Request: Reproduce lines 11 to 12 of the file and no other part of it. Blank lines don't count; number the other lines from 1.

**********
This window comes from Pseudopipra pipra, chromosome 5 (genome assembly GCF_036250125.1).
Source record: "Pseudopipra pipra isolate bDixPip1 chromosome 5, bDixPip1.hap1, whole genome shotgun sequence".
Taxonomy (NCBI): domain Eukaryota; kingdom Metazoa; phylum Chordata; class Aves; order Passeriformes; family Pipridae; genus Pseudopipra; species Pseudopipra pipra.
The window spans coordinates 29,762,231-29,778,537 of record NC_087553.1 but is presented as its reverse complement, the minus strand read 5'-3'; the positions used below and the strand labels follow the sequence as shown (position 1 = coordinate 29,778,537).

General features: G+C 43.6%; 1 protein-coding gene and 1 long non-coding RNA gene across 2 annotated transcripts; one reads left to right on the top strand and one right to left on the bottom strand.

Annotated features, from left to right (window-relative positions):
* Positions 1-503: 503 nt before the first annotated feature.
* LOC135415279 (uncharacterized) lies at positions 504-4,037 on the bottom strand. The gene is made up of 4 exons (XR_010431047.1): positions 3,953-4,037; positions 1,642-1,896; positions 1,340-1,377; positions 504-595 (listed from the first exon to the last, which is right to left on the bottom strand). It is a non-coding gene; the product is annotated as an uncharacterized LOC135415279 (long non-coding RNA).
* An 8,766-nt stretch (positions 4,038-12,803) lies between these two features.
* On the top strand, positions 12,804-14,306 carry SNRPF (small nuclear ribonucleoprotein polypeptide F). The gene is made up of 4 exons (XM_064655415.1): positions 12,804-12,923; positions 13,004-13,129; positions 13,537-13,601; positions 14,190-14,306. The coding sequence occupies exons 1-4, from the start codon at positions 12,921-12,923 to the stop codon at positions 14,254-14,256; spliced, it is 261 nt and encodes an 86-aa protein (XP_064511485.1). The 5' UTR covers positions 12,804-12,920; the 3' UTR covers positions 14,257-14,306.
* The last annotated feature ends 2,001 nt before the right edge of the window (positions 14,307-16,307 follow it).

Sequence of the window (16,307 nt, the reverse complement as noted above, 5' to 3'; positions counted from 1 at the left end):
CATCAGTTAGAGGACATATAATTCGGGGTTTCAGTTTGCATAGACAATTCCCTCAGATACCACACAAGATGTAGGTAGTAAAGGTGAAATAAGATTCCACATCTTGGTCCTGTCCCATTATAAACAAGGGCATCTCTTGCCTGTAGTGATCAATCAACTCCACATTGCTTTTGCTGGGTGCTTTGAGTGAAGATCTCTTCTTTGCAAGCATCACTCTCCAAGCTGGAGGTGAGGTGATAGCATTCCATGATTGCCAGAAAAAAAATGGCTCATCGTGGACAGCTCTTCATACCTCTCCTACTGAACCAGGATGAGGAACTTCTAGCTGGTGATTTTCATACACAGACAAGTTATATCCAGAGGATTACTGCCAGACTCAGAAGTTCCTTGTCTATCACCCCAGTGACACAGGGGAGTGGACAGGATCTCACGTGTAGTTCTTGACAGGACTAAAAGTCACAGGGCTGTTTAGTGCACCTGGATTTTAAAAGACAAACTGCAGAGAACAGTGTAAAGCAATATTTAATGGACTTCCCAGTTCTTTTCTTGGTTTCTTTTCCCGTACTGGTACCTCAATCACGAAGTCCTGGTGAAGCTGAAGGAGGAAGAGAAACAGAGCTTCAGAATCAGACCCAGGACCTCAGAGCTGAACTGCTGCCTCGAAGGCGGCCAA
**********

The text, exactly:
* The last annotated feature ends 2,001 nt before the right edge of the window (positions 14,307-16,307 follow it).

Sequence of the window (16,307 nt, the reverse complement as noted above, 5' to 3'; positions counted from 1 at the left end):